On Monday, after word leaked that Bank of America and MBIA had resolved their epic five-year, multidimensional litigation against one another, investors in both companies judged the deal. Shares in MBIA, whose structured finance arm had been widely considered to be on the brink of a regulatory takeover, closed 45 percent higher at $14.29, adding about a billion dollars to the market capitalization of the insurer’s holding company. Bank of America’s shares went up as well. They didn’t rise as dramatically as MBIA’s, closing up 5 percent at $12.88. But that added $6.9 billion to BofA’s market cap – three times as much as the $1.6 billion in cash that the bank agreed to pay to MBIA as part of the settlement.
Reporting on the implications of the bond insurer Syncora’s $375 million settlement with Bank of America has been a Rashomon experience: Everyone I talked to had something different to say about what drove Tuesday’s settlement and what it means for MBIA, which has been litigating its own mortgage-backed securities breach-of-contract claims in parallel with Syncora. So if you were expecting a clear-cut answer on whether the Syncora settlement is good or bad for MBIA, you’re going to be disappointed. Syncora and MBIA were both litigating put-back claims against Countrywide and BofA before New York State Supreme Court Justice Eileen Bransten, who has delivered important simultaneous rulings for the bond insurers. But the similarities between Syncora and MBIA end in Bransten’s courtroom. When it comes to negotiations with BofA, they’re in very different postures.
Bank of America really, really does not want CEO Brian Moynihan to sit for a deposition in bond insurer MBIA’s breach-of-contract case against Countrywide and BofA.
The megabillion-dollar game of chicken between Bank of America and the bond insurer MBIA just got even more perilous. On Monday MBIA filed a notice that it is cross-appealing the ruling by Manhattan State Supreme Court Justice Eileen Bransten. MBIA wants reconsideration of Bransten’s finding that the bond insurer is not entitled to summary judgment on its claims that Countrywide breached representations and warranties on the mortgage-backed securities MBIA agreed to insure. You might think MBIA’s decision to appeal is a surprise, given the many routes to recovery Bransten gave MBIA on its insurance fraud claims against Countrywide. But as always in the incredibly complex litigation between Bank of America and MBIA, there are many layers to every move by either side.
Tuesday’s parallel rulings by Manhattan State Supreme Justice Eileen Bransten in MBIA and Syncora suits against Countrywide were a big win for the bond insurers. The judge concluded that MBIA and Syncora need only show that Countrywide materially misled them at the time they agreed to write insurance on Countrywide mortgage-backed notes, not that the alleged misrepresentations led directly to MBS defaults and subsequent insurance payouts. Bransten is considered a leading judge on MBS issues, so her grant of summary judgment on the insurance fraud and contract issues should be a boon to all of the monolines engaged in do-or-die litigation with MBS issuers.
There’s a cautionary note to MBIA deep in Manhattan State Supreme Court Justice Eileen Bransten‘s long-awaited, 27-page loss-causation decision in MBIA’s mortgage-backed securities case against Countrywide. The bond insurer, Bransten warned, must prove that it was damaged as a “direct result” of Countrywide’s allegedly material misrepresentations about the MBS certificates MBIA agreed to insure. “As has been aptly pointed out by Countrywide, this will not be an easy task,” the judge wrote.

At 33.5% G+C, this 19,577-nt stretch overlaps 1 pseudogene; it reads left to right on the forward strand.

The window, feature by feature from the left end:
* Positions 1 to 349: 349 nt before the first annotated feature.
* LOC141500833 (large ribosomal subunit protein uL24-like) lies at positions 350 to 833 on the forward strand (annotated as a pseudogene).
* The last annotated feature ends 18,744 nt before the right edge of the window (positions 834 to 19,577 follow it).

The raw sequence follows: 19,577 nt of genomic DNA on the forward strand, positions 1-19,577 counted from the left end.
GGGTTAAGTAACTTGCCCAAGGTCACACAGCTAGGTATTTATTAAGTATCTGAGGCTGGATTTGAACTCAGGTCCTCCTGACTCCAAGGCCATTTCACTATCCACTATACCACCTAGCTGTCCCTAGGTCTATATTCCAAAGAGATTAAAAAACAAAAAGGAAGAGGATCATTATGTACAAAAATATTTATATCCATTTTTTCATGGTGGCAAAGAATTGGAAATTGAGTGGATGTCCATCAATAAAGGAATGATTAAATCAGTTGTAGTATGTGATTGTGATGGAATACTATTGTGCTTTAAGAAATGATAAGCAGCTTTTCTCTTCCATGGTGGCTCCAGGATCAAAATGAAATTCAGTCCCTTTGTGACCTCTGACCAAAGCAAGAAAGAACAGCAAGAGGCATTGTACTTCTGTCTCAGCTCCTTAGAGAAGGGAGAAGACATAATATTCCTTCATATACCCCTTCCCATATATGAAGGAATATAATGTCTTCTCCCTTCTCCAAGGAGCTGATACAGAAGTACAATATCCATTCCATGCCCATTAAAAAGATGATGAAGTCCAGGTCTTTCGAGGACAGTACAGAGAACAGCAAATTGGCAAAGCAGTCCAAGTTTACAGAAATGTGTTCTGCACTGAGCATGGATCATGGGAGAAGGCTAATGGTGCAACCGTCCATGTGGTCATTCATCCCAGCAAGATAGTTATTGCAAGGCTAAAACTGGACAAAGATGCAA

The folks who follow every development in the mega-billions poker match between Bank of America and the bond insurer MBIA have last week been buzzing even more loudly than usual about the prospect of a global deal. Tuesday’s settlement between MBIA and Morgan Stanley leaves BofA as the most important remaining member of the dwindling bank group challenging MBIA’s 2009 restructuring. There’s a de facto deadline of Dec. 30 for settlements in that case, since that’s the day New York’s top financial regulator, Benjamin Lawsky of the Department of Financial Services, has to file a key response to the banks’ allegations. Both Lawsky and MBIA execs have been very clear: they want resolution. So the pressure is on BofA to make a deal.
Last month, as U.S. banks began reporting their third-quarter financials, I noted that the banks had beefed up their disclosure of potential liability for mortgage-backed securities activity. Morgan Stanley revealed that it had received a demand letter from Gibbs & Bruns, the firm that represents the big funds that negotiated the proposed $8.5 billion MBS breach-of-contract settlement with Bank of America. Goldman upped its reported MBS exposure to $15.8 billion, from a mere $485 million in the second quarter. The new emphasis on disclosure, I said, was partly the result of more claims, but also partly due to pressure from the Securities and Exchange Commission and the Public Company Accounting Oversight Board to improve MBS disclosures.
Last week a rumor made the rounds of hedge funds that trade in Bank of America and MBIA shares: The bank had reputedly agreed to settle the bond insurer’s mortgage-backed securities fraud and put-back claims for $5 billion. The rumor turned out to be false, or at least premature, since no settlement is in the offing at the moment. But the size of the rumored deal gives you a sense of the magnitude of the litigation between the banks that packaged and sold mortgage-backed securities and the bond insurers that wrote policies protecting MBS investors. We are talking about billions of dollars — perhaps tens of billions — at stake in suits by MBIA, Syncora, Ambac, and Financial Guaranty against Countrywide, Credit Suisse, GMAC, Morgan Stanley, and other MBS defendants.